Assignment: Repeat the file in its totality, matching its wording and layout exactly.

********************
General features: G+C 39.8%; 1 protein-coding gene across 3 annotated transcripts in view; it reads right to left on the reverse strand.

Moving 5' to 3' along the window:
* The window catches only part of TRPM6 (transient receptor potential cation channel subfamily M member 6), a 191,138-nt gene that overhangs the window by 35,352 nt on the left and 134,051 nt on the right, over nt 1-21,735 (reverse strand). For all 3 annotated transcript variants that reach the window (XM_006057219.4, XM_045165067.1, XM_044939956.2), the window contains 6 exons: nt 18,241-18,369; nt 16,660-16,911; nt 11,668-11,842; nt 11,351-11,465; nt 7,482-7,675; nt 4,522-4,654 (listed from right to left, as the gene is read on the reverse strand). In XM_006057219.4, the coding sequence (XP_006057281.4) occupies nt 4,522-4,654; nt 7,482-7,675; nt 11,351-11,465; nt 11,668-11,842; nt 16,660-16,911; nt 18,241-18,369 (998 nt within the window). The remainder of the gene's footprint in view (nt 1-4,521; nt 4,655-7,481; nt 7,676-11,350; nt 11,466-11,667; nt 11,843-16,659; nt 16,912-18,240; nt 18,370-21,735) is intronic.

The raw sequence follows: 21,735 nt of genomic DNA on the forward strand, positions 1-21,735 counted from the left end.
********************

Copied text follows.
General features: G+C 39.8%; 1 protein-coding gene across 3 annotated transcripts in view; it reads right to left on the reverse strand.

Moving 5' to 3' along the window:
* The window catches only part of TRPM6 (transient receptor potential cation channel subfamily M member 6), a 191,138-nt gene that overhangs the window by 35,352 nt on the left and 134,051 nt on the right, over nt 1-21,735 (reverse strand). For all 3 annotated transcript variants that reach the window (XM_006057219.4, XM_045165067.1, XM_044939956.2), the window contains 6 exons: nt 18,241-18,369; nt 16,660-16,911; nt 11,668-11,842; nt 11,351-11,465; nt 7,482-7,675; nt 4,522-4,654 (listed from right to left, as the gene is read on the reverse strand). In XM_006057219.4, the coding sequence (XP_006057281.4) occupies nt 4,522-4,654; nt 7,482-7,675; nt 11,351-11,465; nt 11,668-11,842; nt 16,660-16,911; nt 18,241-18,369 (998 nt within the window). The remainder of the gene's footprint in view (nt 1-4,521; nt 4,655-7,481; nt 7,676-11,350; nt 11,466-11,667; nt 11,843-16,659; nt 16,912-18,240; nt 18,370-21,735) is intronic.

The raw sequence follows: 21,735 nt of genomic DNA on the forward strand, positions 1-21,735 counted from the left end.